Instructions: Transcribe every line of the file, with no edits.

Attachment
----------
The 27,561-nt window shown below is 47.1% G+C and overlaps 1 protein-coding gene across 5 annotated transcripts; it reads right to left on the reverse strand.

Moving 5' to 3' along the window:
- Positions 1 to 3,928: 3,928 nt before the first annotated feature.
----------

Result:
The 27,561-nt window shown below is 47.1% G+C and overlaps 1 protein-coding gene across 5 annotated transcripts; it reads right to left on the reverse strand.

Moving 5' to 3' along the window:
- Positions 1 to 3,928: 3,928 nt before the first annotated feature.